The impacts of summer heat events on the mortality of the Slovak population, both in total and for selected population sub-groups, are the foci of this study. This research is the first of its kind, focusing on a given population, and therefore one priority was to create a knowledge base for the issue and to basically evaluate existing conditions for the heat-mortality relationship in Slovakia. This article also aims to fill a void in current research on these issues in Europe. In addition to overall effects, we focused individually on the major historical heat events which occurred in the summers of 2007, 2010 and 2012. During the heat events, a non-negligible negative response in mortality was recorded and fatal effects were more pronounced during particularly strong heat events and periods which lasted for two or more days. In general, females and the elderly were the most sensitive groups in the population and mortality was characterized by several specific effects in individual population groups. The most extreme heat periods were commonly followed by a deficit in mortality, corresponding to a short-term mortality displacement, the pattern of which varied in specific cases. In general, displaced mortality appeared to compensate for a large part of heat-induced excess deaths.
The article discusses the causes and effects of the plague which is said to have spread over many Polish towns in 1507. The focus is on its possible causes, related to the occurrence of droughts and floods in Central Europe in the late 15th and early 16th century. Available sources from the late mediaeval period have also been analysed for the recorded perceptions of the extreme climatic and weather conditions. Special attention has been paid to the issues of intensity and spatial distribution of the effects of the plague on the example of one district. The analysis covered a variety of issues such as settlement changes, prices of basic goods or even some pollen data. The main results of the study indicate that the climatic extremes at the turn of the 16th century exerted a long-term impact on the society and economy of the region. They also contributed to the abandonment of settlements on rural sites.
Covering a period of 23 years, the Timişoara (in historical Banat region; today SW-Romania) series is the earliest known long-term 18th-century daily measurement (temperature, pressure) and weather observation series (precipitation, sky coverage, meteorological extremes), preserved in the south-eastern lowlands of the Carpathian Basin. Based on data derived from the original weather diary of the royal pharmacist Karl Joseph Klapka, in this paper the early instrumental measurement and daily observation series is presented referring to the temperature, pressure, precipitation conditions, cloudiness, wind, types of precipitation and extreme weather events that occurred in Timişoara in the period of 1780 -1803. The two daily temperature measurement series show very high (over r=0.95) correlations, while pressure series are also in good agreement with other known late 18th-century measurement series of the same period in the Carpathian Basin (Buda, Miskolc and Kežmarok). The Timişoara-series also contains important information concerning such weather extremes as the severe winter of 1784 or the unusual number of summer fog events in 1783 (presumably related to the Icelandic Lakagígar eruption), which are also reported in the present paper.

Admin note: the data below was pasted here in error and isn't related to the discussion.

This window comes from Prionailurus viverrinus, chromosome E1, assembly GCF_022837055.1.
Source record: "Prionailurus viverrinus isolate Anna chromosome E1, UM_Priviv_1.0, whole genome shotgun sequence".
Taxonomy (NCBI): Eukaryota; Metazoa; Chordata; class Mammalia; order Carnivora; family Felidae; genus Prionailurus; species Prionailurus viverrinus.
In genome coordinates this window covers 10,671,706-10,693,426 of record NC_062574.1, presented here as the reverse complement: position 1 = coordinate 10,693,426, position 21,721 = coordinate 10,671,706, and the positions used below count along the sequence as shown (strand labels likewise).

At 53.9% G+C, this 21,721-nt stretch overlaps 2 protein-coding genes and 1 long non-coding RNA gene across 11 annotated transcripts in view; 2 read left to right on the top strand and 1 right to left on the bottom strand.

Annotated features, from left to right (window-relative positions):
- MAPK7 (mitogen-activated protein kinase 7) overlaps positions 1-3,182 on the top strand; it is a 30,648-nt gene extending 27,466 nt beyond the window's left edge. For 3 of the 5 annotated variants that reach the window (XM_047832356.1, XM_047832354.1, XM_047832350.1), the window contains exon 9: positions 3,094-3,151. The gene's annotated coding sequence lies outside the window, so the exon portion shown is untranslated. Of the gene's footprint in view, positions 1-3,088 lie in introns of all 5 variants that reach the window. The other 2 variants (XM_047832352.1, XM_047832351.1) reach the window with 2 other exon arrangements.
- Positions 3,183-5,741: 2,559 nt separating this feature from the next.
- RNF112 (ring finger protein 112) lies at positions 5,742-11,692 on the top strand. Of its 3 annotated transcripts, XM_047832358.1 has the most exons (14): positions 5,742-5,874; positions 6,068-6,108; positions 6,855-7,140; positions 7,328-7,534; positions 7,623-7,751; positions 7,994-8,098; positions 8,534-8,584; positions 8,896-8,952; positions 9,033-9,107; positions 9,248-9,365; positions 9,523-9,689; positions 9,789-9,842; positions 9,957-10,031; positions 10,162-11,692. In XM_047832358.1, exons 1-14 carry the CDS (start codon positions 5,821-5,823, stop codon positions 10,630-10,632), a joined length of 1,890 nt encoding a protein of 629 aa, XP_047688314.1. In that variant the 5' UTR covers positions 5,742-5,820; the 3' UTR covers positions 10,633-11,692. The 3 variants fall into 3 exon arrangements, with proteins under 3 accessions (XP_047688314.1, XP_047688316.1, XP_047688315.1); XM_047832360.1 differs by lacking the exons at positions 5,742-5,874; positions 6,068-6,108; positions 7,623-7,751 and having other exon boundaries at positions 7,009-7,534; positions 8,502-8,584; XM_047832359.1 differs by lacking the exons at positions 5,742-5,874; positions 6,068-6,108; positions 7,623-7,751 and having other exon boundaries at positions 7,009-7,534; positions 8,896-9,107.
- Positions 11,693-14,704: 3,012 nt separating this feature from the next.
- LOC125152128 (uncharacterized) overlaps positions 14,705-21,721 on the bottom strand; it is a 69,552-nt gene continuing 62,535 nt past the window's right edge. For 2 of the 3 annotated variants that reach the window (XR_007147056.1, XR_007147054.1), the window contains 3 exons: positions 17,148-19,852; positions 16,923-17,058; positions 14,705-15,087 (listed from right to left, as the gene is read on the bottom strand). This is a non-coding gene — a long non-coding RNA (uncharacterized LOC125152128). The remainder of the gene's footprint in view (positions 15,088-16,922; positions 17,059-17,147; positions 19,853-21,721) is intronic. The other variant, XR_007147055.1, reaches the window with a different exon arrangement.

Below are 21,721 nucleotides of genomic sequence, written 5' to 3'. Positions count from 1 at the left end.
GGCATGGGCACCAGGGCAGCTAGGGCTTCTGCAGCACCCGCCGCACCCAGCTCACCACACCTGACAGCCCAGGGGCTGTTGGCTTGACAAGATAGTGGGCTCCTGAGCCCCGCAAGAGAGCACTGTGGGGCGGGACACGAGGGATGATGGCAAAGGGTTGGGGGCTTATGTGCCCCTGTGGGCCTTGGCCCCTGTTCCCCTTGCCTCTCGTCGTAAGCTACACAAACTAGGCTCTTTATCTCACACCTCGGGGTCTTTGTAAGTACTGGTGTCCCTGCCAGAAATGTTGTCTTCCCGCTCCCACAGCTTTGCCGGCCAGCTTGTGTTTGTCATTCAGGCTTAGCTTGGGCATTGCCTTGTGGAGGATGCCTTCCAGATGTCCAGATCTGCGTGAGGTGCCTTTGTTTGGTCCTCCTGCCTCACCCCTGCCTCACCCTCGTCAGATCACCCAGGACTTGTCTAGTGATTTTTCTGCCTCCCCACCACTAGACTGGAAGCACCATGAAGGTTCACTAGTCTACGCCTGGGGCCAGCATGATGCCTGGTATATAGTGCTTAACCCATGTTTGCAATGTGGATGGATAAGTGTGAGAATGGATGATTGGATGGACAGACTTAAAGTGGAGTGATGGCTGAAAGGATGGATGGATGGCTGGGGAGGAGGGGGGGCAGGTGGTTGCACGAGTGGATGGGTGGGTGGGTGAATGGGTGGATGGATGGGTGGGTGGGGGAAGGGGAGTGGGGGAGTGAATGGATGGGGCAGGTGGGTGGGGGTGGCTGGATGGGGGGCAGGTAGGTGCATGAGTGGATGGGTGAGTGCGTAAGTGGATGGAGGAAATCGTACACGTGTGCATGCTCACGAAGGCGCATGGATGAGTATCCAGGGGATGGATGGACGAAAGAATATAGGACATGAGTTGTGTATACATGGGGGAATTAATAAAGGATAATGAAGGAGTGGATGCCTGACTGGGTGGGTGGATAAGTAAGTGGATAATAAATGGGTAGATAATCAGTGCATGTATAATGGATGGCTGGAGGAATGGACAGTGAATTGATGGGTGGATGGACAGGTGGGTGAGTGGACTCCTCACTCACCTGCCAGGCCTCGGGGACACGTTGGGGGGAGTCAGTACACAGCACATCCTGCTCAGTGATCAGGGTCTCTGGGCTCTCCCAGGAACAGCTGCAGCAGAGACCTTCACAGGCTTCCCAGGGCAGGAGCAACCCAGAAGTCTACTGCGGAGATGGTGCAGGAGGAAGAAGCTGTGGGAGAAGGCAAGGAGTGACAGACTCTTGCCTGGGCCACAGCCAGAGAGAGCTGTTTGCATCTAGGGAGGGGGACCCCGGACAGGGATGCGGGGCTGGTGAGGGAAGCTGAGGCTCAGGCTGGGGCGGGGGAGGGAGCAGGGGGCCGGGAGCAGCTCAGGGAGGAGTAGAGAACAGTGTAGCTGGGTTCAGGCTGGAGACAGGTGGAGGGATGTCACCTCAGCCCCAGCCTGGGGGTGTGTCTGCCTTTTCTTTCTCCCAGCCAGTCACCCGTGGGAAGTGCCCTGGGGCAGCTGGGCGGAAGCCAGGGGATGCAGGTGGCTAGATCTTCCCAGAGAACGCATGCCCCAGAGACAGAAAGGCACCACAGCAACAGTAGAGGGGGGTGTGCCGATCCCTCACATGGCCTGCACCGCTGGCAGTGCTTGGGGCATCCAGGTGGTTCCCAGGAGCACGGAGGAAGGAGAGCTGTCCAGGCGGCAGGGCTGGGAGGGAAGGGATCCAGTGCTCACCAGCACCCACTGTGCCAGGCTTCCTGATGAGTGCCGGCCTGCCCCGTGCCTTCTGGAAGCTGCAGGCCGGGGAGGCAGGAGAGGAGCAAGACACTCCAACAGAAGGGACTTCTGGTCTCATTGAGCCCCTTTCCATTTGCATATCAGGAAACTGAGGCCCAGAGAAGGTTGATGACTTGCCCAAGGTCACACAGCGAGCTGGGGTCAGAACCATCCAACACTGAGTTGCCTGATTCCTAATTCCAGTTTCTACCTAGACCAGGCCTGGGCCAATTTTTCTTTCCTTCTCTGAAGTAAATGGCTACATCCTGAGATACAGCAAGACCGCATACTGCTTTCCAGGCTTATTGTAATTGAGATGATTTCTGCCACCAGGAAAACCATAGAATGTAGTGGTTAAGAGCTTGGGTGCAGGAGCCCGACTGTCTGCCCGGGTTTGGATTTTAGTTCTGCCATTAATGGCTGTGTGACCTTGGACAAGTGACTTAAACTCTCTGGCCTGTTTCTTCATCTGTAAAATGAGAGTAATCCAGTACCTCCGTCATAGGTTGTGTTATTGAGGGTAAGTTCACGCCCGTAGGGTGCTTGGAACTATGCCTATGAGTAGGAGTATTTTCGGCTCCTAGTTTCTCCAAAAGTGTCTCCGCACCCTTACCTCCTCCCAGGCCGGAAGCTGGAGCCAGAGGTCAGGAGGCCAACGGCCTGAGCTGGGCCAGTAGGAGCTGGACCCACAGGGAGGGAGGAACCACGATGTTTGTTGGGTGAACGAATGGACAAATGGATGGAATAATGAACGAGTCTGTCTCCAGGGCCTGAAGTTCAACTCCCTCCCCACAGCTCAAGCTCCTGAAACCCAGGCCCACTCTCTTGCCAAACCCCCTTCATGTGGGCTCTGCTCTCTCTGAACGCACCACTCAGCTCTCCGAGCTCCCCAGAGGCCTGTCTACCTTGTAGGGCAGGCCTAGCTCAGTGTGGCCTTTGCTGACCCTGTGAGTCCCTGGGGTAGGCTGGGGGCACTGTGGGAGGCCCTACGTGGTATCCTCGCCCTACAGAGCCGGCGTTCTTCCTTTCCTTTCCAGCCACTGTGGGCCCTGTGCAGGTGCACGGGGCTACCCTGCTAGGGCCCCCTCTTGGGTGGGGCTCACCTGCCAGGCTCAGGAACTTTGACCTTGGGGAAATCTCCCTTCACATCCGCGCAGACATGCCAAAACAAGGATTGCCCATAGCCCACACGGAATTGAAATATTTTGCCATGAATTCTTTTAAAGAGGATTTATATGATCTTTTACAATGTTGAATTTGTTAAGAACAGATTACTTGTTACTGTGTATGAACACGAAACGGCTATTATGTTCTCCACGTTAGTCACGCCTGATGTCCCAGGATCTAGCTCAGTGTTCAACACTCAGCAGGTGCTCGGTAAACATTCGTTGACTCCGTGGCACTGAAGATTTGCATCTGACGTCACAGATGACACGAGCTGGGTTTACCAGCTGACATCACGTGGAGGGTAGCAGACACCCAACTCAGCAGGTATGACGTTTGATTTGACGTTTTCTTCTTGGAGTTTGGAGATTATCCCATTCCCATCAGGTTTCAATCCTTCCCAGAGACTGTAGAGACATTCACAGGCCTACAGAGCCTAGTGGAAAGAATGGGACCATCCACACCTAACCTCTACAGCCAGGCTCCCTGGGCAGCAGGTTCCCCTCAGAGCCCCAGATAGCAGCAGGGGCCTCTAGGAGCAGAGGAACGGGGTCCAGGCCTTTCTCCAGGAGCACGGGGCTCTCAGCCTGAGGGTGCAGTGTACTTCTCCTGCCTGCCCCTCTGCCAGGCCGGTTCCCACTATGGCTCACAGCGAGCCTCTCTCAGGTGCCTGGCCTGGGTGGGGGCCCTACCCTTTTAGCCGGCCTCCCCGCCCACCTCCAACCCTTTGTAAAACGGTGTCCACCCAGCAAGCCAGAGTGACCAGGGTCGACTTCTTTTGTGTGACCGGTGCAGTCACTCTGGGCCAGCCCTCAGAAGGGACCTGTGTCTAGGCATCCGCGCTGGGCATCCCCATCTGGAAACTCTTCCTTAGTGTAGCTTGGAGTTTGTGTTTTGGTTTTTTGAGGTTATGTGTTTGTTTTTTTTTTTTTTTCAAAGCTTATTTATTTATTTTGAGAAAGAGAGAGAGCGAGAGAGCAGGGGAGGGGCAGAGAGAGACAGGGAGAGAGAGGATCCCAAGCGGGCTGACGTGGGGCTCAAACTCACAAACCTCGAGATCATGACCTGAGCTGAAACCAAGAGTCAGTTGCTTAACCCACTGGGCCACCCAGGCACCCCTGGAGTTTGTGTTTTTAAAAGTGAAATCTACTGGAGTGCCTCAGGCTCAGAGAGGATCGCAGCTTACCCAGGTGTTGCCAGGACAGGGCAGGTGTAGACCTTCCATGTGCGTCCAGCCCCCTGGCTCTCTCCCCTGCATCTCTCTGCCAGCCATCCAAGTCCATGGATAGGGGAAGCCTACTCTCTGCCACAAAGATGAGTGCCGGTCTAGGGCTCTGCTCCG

According to the IPCC it is possible to predict larger weather extremity associated with more frequent occurrence of heat waves. These waves have an impact not only on the health status of the population, on economic, social and environmental spheres, but also on agricultural landscape and production. The paper deals with the issue of climate extremity and addresses mainly the occurrence of characteristic days (tropical, summer, freezing, ice and arctic) and heat waves. The south-eastern Moravia belongs to the warmest regions of the Czech Republic. Since the area is not urban, it is not affected by urban heat islands. Thus, it can be used as a representative area of climate change in terms of weather extremes. Heat wave occurrence and length analysis was performed for the period of 1931–1960 and 1961–2013. In addition, a prospective analysis was carried out for the period of 2021–2100 where the scenario data of the Czech Hydrometeorological Institute were used. Between 1961 and 1990, heat waves appeared from June to September. The prediction for the next two decades shows that heat waves may appear as early as May. Furthermore, the average count of days in heat waves increased from 6.13 days (1961–1990) to 36 days (2071–2100). A statistically significant increase in the annual number of tropical days (from 9 to 20 days) was found in the assessment of characteristic days for the period 1961–2013. A highly conspicuous trend was found in July and a prominent trend was identified in May. A statistically highly significant trend was also observed in the annual number of summer days.
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